Ty Lawson leads the charge for Denver's postseason run
In spirit of tax season, the “death, taxes and (insert random guarantee)” moniker is used so endlessly we are fortunate we have to endure it only once a year. Now with tax day in the rear-view mirror, let’s add one final phrase to the list: Nothing is certain in life except for death, taxes and the Denver Nuggets in the NBA Playoffs.
Within the week, the Nuggets will embark on yet another postseason drive, its ninth-straight appearance. Only the Dallas Mavericks (12) and San Antonio Spurs (15) have longer active playoff streaks than the Nuggets. Even the Lakers fall short of Denver’s feat, checking in at seven consecutive berths.
However, the Nugs pale in comparison to its three Western Conference counterparts in terms of accomplishments. The Mavericks, Spurs and Lakers boast a myriad of postseason accolades, with one of the three representing the West in the NBA Finals every season since 1999. Ten of those trips have resulted in an NBA title. Denver, on the other hand, has never advanced past the conference finals and, excluding its impressive run in 2009, has suffered first-round defeats every year throughout the current streak.
Denver’s extensive rap sheet of playoff failures recently created a backlash in the Colorado sports scene. Questions arose if it’s really worth it for the Nuggets to qualify for the postseason only to be dismantled again by its first opponent. Sure, this season has been riddled with injuries, inconsistency and frustration, but why would you want your team’s season to end prematurely?
Sure, the Nuggets almost certainly won’t win the NBA Championship. They may not even make it out of the first round. But sometimes there is deeper meaning than just a playoff berth. The Nuggets are still very young and have a completely revamped roster that is still meshing. In fact, Arron Afflalo is the only returning starter from the 2010 playoff squad. Throwing a young, somewhat inexperienced team into the playoff pressure cooker has never resulted in a drawback.
In a worst-case scenario, the team generates a stronger bond and the young players receive invaluable exposure to one-of-a-kind postseason intensity. Apparently, it’s time to update our moniker: Life’s only guarantees are death, taxes, Nuggets in the playoffs and the occasional narrow-minded Denver sports fan.
Again, the worst-case scenario with the Nuggets this postseason is that they lose, plain and simple. They’re not expected to win. Their first-round opponent, the Los Angeles Lakers, are clearly on the other end of the spectrum, boasting some of the game’s current greats and facing mountainous expectations year after year. The pressure will not affect the Lakers, who are as battle-tested as any team in the league, but the Nuggets are truly playing with house money. And the extensive personnel changes since 2010 have incurred a new and improved level of competition that differs from the Nuggets of old.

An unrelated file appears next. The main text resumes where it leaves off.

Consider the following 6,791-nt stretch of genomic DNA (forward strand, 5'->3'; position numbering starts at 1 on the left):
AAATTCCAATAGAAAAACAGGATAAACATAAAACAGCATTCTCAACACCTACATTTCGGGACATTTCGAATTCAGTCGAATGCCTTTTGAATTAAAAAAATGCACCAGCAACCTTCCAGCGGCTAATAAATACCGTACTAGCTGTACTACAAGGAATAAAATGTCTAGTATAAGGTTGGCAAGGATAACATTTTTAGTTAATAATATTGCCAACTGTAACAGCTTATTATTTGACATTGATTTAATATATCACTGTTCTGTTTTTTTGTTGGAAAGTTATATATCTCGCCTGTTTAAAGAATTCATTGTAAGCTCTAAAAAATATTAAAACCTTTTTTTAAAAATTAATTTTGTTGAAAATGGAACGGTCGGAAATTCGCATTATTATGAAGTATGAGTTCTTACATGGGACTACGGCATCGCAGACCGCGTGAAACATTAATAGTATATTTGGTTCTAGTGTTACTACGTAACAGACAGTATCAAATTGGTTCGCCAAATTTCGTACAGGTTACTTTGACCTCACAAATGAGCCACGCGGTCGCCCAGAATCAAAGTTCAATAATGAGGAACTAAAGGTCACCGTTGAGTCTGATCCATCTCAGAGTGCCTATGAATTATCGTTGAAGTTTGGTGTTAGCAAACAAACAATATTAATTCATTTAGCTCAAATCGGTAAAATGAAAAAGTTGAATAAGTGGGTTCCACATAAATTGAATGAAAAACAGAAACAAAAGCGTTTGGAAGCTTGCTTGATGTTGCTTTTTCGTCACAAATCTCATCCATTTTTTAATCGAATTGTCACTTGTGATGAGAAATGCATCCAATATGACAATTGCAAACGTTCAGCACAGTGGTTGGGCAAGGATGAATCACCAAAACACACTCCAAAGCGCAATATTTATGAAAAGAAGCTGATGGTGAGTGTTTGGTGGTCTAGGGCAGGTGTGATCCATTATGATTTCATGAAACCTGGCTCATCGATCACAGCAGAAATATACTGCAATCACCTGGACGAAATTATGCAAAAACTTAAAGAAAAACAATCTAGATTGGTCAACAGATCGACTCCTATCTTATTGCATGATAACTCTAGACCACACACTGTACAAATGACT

Gone are the days of watching Nene get inexplicably outmuscled under the basket, and we’ll no longer have to worry about Carmelo Anthony caring more about decorating his house than the game at hand. Enter the new Nuggets, the team that thrives off the fast break and compensates for the vacant superstar role with energy and exuberance.
We do not know what to expect from the Nuggets in the postseason, but to be honest, even the Nuggets are likely unsure of their true potential. Denver has never defeated the Lakers in postseason play, dropping all five meetings and losing 17 of 21 games.
But the stars are strangely aligning in Denver’s favor in the upcoming matchup. Metta World Peace’s alter ego, the slightly-crazed Ron Artest, threw a vicious elbow that will likely suspend him from the entire first round. World Peace may not single-handedly turn the gears of the Lakers machine, but he is a regular starter and arguably their top defender.
In addition, Ramon Sessions, a midseason acquisition who is still finding his niche on the team, has faltered down the stretch and slowed down L.A.’s offensive efficiency. Sessions could have some serious trouble matching up with Ty Lawson, his point guard counterpart, in the series. Steve Blake could come in relief for Sessions, but Lawson has a serious edge in speed and athleticism over the aging Blake. And the Nuggets’ George Karl provides a definite coaching advantage over L.A.’s Mike Brown.
The most entertaining part of this showdown will be the battle in the paint. The Lakers frontcourt is unquestionably among the league’s elite, as Pau Gasol and Andrew Bynum have been the pillars to success throughout the season.
The Nuggets have a young, feisty, relentless, yet unproven group of forwards who get a chance to use L.A.’s bigs as a measuring stick. Kenneth Faried is an extreme competitor and will be chomping at the bit to improve his rising stock in the NBA. JaVale McGee has endured a roller-coaster career so far, but has a chip on his shoulder and is eager to make a statement against his doubters.
We spent all of the condensed NBA season attempting to decipher this mysterious Nuggets squad, and 66 games later, we still have few answers. On the plus side, we never saw a team flat out disinterested in playing, as opposed to the one from 2010.
The Nuggets may not win this series, but we can count on them giving an inspired effort every night. Two things are for certain: This will not be an easy series for the Los Angeles Lakers, and this is a hell of a lot more fun than hoping your team misses the playoffs.